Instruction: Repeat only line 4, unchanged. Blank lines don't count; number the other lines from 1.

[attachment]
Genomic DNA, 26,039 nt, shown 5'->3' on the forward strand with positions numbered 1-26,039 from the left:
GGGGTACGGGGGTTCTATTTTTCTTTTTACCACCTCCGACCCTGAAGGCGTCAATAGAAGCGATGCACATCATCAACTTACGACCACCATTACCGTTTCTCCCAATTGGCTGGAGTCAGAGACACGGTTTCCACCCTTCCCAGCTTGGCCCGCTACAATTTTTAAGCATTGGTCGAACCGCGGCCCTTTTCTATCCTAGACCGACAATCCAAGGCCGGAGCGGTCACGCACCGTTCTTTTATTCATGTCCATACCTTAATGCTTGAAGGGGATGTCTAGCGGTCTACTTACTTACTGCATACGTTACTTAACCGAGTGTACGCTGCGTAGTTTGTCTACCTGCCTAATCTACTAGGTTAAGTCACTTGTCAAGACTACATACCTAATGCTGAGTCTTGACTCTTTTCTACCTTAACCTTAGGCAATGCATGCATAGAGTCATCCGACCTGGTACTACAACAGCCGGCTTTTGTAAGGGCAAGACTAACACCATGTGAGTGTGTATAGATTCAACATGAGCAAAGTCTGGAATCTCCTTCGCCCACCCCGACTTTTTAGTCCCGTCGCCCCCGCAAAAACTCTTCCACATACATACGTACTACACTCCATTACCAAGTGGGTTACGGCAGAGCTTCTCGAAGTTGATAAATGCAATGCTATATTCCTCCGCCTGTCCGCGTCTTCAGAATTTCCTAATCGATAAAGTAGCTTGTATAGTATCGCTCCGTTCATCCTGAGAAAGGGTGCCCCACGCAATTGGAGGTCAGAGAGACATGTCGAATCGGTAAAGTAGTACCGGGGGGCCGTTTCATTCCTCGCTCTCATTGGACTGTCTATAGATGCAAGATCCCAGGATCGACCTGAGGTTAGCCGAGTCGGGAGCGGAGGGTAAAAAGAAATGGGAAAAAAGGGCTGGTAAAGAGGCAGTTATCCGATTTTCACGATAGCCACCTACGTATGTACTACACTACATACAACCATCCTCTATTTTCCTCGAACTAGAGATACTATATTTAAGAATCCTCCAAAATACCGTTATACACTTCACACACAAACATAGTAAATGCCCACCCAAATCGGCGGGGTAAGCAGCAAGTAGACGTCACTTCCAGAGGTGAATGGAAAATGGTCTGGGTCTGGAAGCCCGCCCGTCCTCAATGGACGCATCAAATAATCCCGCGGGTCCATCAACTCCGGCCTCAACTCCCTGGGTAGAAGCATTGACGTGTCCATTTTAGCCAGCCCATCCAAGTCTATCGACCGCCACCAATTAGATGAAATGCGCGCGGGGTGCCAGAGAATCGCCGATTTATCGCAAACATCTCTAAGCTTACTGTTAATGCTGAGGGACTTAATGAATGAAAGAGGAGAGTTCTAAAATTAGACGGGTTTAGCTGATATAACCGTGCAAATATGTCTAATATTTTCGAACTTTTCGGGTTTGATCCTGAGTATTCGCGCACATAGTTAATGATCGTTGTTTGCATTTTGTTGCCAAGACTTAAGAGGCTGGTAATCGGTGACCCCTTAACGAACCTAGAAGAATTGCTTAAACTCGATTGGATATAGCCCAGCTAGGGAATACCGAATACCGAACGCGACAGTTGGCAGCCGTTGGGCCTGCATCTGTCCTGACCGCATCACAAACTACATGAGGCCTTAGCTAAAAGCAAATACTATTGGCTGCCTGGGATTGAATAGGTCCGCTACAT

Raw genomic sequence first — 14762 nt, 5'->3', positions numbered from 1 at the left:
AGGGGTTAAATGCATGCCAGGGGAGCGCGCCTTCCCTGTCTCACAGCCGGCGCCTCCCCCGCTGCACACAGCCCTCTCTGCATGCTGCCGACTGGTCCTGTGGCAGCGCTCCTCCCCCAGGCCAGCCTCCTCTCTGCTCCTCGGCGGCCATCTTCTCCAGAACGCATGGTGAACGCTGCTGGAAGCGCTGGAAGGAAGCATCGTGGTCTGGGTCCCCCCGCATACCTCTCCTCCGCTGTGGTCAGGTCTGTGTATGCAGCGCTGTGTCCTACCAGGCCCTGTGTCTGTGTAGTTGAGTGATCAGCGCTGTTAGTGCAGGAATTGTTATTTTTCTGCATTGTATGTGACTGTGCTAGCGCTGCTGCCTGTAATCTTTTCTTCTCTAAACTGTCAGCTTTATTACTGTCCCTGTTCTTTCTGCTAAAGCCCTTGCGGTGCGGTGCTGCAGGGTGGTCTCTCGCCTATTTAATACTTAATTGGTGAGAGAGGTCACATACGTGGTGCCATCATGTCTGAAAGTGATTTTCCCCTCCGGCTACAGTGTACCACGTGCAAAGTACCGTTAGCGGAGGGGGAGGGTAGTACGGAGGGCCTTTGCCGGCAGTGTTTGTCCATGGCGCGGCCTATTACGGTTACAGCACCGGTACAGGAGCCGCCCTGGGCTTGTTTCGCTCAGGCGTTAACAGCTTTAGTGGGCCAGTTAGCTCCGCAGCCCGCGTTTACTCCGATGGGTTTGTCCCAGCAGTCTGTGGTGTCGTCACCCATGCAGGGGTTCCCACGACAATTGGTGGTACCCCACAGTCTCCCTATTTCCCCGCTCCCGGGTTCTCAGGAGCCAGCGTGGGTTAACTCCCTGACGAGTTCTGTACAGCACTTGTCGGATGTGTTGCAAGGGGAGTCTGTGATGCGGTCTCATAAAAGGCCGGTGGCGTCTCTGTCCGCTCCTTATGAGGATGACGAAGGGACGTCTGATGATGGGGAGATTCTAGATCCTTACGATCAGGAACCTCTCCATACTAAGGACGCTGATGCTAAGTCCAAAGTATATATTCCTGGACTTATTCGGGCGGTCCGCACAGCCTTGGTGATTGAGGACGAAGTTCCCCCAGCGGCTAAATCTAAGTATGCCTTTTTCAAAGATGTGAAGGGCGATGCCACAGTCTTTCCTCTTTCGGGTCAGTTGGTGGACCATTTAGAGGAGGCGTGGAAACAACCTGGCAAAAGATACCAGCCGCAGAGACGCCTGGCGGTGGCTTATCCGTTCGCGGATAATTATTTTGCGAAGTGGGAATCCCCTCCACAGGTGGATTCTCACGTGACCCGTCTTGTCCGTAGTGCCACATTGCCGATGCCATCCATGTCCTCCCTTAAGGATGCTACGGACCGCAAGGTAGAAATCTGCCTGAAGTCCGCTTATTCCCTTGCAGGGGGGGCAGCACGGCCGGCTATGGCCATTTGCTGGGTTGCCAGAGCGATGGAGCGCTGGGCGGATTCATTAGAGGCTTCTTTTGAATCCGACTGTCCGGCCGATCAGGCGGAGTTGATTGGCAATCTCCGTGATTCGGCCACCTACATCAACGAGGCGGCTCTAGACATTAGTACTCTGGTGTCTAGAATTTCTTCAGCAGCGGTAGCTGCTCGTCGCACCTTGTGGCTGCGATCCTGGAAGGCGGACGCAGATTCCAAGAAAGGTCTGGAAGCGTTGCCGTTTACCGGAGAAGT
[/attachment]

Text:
AGGGGTTAAATGCATGCCAGGGGAGCGCGCCTTCCCTGTCTCACAGCCGGCGCCTCCCCCGCTGCACACAGCCCTCTCTGCATGCTGCCGACTGGTCCTGTGGCAGCGCTCCTCCCCCAGGCCAGCCTCCTCTCTGCTCCTCGGCGGCCATCTTCTCCAGAACGCATGGTGAACGCTGCTGGAAGCGCTGGAAGGAAGCATCGTGGTCTGGGTCCCCCCGCATACCTCTCCTCCGCTGTGGTCAGGTCTGTGTATGCAGCGCTGTGTCCTACCAGGCCCTGTGTCTGTGTAGTTGAGTGATCAGCGCTGTTAGTGCAGGAATTGTTATTTTTCTGCATTGTATGTGACTGTGCTAGCGCTGCTGCCTGTAATCTTTTCTTCTCTAAACTGTCAGCTTTATTACTGTCCCTGTTCTTTCTGCTAAAGCCCTTGCGGTGCGGTGCTGCAGGGTGGTCTCTCGCCTATTTAATACTTAATTGGTGAGAGAGGTCACATACGTGGTGCCATCATGTCTGAAAGTGATTTTCCCCTCCGGCTACAGTGTACCACGTGCAAAGTACCGTTAGCGGAGGGGGAGGGTAGTACGGAGGGCCTTTGCCGGCAGTGTTTGTCCATGGCGCGGCCTATTACGGTTACAGCACCGGTACAGGAGCCGCCCTGGGCTTGTTTCGCTCAGGCGTTAACAGCTTTAGTGGGCCAGTTAGCTCCGCAGCCCGCGTTTACTCCGATGGGTTTGTCCCAGCAGTCTGTGGTGTCGTCACCCATGCAGGGGTTCCCACGACAATTGGTGGTACCCCACAGTCTCCCTATTTCCCCGCTCCCGGGTTCTCAGGAGCCAGCGTGGGTTAACTCCCTGACGAGTTCTGTACAGCACTTGTCGGATGTGTTGCAAGGGGAGTCTGTGATGCGGTCTCATAAAAGGCCGGTGGCGTCTCTGTCCGCTCCTTATGAGGATGACGAAGGGACGTCTGATGATGGGGAGATTCTAGATCCTTACGATCAGGAACCTCTCCATACTAAGGACGCTGATGCTAAGTCCAAAGTATATATTCCTGGACTTATTCGGGCGGTCCGCACAGCCTTGGTGATTGAGGACGAAGTTCCCCCAGCGGCTAAATCTAAGTATGCCTTTTTCAAAGATGTGAAGGGCGATGCCACAGTCTTTCCTCTTTCGGGTCAGTTGGTGGACCATTTAGAGGAGGCGTGGAAACAACCTGGCAAAAGATACCAGCCGCAGAGACGCCTGGCGGTGGCTTATCCGTTCGCGGATAATTATTTTGCGAAGTGGGAATCCCCTCCACAGGTGGATTCTCACGTGACCCGTCTTGTCCGTAGTGCCACATTGCCGATGCCATCCATGTCCTCCCTTAAGGATGCTACGGACCGCAAGGTAGAAATCTGCCTGAAGTCCGCTTATTCCCTTGCAGGGGGGGCAGCACGGCCGGCTATGGCCATTTGCTGGGTTGCCAGAGCGATGGAGCGCTGGGCGGATTCATTAGAGGCTTCTTTTGAATCCGACTGTCCGGCCGATCAGGCGGAGTTGATTGGCAATCTCCGTGATTCGGCCACCTACATCAACGAGGCGGCTCTAGACATTAGTACTCTGGTGTCTAGAATTTCTTCAGCAGCGGTAGCTGCTCGTCGCACCTTGTGGCTGCGATCCTGGAAGGCGGACGCAGATTCCAAGAAAGGTCTGGAAGCGTTGCCGTTTACCGGAGAAGT